On this section, there are a couple of options to grab some food, and you reach them around lunchtime, so it couldn’t be more perfect. The Beech Tree Inn is a great option, just past the Dumgoyne Distillery, and ideal to fill your stomach after you have had a few drams. It is a family orientated pub, with great lunch options. A little further up the path is the Oakwood Garden Centre, which has a lovely little cafe.
There is nowhere to stop for lunch on this section, so we would recommend asking your accommodation for a packed lunch, or visiting one of the many little sandwich shops in the centre of Drymen.
Again, this section doesn’t have anywhere to eat, so stock up in the village shop in Balmaha, or ask the lovely people in the Oak Tree Inn to make you a packed lunch.
The Inversnaid Hotel is the only place you can stop for a bite to eat on this section of the West Highland Way. They provide a good selection of light lunches and are in a wonderfully scenic location.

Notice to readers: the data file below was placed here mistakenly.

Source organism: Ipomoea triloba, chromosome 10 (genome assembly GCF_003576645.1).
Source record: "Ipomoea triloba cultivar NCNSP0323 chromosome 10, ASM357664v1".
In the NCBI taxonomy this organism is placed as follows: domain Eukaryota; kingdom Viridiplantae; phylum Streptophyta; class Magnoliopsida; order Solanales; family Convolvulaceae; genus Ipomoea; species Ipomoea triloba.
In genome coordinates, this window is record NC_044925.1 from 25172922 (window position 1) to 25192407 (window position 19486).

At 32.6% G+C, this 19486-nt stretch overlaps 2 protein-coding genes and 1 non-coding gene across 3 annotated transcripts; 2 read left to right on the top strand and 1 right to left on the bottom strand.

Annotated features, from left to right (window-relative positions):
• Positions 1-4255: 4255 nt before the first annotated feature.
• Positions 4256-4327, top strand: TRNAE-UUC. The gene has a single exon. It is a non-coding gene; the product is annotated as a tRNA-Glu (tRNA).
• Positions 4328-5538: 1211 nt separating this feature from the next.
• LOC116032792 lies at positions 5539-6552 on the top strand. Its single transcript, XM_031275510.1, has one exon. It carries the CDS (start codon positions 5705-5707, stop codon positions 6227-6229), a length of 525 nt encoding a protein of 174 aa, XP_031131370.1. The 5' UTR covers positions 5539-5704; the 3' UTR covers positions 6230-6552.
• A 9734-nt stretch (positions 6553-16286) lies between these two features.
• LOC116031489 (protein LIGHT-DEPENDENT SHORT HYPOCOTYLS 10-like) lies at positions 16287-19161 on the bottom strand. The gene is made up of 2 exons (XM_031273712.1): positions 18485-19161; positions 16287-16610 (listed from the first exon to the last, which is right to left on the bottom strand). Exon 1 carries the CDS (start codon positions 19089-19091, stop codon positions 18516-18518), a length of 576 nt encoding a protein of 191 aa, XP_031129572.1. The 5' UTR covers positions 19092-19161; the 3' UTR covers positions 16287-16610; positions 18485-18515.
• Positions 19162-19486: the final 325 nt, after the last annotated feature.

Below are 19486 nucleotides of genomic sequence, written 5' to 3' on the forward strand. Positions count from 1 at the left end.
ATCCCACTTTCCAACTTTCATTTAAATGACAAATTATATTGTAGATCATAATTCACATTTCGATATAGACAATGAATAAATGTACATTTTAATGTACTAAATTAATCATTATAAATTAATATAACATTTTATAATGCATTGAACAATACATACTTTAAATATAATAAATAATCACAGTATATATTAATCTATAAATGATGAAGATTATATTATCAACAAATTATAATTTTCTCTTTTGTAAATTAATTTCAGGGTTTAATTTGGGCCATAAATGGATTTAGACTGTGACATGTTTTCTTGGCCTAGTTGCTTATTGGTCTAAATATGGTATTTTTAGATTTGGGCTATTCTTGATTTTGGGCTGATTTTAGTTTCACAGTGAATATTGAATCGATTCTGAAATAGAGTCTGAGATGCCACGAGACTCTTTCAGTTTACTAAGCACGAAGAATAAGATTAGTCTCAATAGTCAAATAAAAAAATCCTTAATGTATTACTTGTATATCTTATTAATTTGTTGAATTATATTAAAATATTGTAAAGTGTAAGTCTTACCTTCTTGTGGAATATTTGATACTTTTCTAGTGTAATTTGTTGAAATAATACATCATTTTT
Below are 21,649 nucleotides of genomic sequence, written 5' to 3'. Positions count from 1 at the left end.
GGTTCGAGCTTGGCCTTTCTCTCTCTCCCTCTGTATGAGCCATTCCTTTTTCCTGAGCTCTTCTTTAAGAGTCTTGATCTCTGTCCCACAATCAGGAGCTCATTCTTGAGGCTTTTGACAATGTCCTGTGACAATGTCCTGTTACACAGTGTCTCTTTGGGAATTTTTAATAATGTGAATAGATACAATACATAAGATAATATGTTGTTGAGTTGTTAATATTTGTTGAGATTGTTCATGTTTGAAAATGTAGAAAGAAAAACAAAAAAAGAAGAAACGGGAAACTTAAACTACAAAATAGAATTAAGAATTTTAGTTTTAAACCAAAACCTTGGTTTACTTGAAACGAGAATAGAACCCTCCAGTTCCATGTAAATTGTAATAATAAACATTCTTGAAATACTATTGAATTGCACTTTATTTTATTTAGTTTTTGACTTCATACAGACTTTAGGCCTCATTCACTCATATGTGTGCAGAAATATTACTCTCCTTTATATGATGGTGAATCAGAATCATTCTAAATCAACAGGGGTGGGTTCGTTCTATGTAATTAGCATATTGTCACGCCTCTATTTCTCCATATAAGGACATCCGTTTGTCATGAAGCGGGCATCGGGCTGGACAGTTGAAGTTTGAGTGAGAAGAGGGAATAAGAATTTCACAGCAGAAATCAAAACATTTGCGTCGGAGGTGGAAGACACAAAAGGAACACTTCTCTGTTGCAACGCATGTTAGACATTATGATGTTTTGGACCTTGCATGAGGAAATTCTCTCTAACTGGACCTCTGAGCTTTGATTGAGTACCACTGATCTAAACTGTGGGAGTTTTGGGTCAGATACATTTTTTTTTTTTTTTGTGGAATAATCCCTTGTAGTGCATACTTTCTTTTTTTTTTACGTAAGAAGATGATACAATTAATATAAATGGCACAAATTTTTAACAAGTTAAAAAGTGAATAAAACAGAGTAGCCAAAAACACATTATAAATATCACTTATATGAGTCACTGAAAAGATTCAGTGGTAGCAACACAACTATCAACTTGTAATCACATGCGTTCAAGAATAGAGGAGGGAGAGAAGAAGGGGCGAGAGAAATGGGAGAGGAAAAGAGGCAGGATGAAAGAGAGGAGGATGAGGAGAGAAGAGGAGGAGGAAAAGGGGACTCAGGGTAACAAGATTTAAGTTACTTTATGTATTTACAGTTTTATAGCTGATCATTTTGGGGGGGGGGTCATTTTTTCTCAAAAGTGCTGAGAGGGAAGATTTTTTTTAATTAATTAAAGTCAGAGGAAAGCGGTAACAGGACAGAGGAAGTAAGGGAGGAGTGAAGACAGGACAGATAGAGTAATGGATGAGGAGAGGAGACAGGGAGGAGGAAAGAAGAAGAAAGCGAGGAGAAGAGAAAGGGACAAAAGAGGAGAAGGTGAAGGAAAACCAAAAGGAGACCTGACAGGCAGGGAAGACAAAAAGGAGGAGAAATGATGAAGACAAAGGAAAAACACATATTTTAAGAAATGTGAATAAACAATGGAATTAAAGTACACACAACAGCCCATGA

Crianlarich is the halfway point on this stretch, so if you hit there around lunchtime, there are a couple of beautiful places to eat. The Artisan Cafe is a gem of a place to stop for lunch. Set in a converted church, this incredibly friendly, delicious cafe is full of little personal touches. The Crianlarich Hotel is another option for lunch too, and there is a wee local shop should you wish to grab a sandwich and keep going.
The Inveroran Hotel or Bridge of Orchy hotel are your only possible places to stop and depending on your pace, you might arrive at inconvenient times. You can stock up on snacks in Tyndrum for this section too.
This is a day out in the wilds, so make sure to ask your accommodation provider for a packed lunch as there are no stops along this section of the route.
Another pretty wild day, so stock up before you head out on the path today. However, it is highly recommended to stop for a celebratory drink and snack at the wonderfully authentic Ben Nevis Inn, just at the foot of Ben Nevis. It is only 20 minutes walk to the end of the route, but hey, you will have earned a break!